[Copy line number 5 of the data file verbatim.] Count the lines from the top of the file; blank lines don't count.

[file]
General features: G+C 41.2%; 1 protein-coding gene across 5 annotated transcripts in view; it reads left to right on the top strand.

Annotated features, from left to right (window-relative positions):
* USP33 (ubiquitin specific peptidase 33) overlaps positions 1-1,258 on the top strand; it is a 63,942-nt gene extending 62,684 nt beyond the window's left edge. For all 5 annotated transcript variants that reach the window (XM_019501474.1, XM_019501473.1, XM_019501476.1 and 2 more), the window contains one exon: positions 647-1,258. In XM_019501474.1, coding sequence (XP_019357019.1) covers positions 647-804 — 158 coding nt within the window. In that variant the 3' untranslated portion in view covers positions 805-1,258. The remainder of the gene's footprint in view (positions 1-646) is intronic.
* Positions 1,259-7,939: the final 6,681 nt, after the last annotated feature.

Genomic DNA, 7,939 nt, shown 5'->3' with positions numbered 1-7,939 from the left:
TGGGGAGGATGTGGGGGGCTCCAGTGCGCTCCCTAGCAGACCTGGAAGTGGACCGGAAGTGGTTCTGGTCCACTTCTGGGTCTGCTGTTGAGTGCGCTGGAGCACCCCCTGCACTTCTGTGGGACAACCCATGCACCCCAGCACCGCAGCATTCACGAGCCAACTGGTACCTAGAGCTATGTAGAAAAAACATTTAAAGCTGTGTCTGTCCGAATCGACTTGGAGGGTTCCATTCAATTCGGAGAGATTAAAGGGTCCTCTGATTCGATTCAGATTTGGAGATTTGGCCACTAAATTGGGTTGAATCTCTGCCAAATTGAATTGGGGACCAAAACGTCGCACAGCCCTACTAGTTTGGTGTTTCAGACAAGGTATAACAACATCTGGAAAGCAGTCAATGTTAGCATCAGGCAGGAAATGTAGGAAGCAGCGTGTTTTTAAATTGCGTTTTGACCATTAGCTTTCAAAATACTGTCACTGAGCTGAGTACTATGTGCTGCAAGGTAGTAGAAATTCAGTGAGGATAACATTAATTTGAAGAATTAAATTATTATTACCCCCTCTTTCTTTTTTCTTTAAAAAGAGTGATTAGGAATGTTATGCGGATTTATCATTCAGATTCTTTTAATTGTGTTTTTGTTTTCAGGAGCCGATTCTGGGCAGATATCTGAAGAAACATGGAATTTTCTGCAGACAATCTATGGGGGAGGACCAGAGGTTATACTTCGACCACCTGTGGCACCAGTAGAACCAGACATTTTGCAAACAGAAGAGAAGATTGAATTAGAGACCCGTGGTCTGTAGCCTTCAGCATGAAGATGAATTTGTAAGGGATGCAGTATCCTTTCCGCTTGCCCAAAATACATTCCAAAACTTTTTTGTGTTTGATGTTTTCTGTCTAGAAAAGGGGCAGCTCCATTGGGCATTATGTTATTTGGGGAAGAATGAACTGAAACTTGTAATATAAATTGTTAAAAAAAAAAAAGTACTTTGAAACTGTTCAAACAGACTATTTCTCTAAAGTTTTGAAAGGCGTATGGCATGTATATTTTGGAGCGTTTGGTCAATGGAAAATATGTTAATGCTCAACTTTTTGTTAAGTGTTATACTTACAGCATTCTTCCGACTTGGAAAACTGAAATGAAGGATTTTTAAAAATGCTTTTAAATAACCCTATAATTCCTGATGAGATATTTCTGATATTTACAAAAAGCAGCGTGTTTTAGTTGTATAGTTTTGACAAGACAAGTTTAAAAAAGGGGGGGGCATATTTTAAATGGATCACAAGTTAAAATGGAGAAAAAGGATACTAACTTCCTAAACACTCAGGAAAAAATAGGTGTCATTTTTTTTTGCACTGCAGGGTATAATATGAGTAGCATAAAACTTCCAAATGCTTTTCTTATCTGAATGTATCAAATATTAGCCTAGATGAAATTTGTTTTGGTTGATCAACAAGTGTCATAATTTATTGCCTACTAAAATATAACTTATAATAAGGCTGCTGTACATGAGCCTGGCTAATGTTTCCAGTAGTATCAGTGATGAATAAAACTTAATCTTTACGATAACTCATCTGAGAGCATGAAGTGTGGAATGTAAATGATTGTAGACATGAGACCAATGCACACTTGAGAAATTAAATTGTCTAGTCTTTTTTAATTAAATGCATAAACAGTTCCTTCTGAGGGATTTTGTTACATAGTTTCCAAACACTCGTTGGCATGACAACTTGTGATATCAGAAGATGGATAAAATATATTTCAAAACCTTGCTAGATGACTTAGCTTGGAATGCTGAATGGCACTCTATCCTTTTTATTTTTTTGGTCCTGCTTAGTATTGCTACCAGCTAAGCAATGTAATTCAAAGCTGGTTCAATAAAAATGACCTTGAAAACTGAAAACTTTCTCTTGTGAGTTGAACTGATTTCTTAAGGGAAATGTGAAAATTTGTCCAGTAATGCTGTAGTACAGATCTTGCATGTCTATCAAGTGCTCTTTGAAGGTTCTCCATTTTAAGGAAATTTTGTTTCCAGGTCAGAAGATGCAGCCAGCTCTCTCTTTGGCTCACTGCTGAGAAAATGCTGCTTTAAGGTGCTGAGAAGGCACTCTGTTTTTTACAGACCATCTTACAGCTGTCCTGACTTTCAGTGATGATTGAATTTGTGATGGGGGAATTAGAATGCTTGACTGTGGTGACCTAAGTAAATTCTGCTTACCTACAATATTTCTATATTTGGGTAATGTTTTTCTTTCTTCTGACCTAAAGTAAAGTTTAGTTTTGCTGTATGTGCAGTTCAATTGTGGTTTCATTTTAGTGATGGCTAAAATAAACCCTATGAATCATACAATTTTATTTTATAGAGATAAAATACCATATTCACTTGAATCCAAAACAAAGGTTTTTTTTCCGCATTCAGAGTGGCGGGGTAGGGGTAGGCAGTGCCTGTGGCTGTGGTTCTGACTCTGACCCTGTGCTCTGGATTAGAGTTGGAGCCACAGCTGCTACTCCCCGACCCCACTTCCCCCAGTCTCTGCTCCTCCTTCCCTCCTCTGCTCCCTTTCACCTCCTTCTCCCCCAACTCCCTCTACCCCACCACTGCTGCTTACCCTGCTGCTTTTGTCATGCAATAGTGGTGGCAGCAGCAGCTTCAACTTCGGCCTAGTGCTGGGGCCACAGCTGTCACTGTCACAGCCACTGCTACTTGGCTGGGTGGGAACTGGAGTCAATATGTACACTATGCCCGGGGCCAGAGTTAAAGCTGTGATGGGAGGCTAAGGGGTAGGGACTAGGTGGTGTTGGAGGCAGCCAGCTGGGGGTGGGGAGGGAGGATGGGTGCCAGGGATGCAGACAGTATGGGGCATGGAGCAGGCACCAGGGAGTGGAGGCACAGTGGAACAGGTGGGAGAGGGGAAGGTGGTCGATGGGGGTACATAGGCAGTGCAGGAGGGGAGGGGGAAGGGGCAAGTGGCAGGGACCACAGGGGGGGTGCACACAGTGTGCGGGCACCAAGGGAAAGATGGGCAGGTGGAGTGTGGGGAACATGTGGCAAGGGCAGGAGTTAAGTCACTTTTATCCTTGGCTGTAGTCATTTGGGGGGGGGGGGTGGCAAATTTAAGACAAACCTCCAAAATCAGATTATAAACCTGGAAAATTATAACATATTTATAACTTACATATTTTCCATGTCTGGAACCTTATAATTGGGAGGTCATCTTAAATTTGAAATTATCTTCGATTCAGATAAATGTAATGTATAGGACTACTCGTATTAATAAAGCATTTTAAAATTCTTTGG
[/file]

Genomic DNA, 7,939 nt, shown 5'->3' with positions numbered 1-7,939 from the left: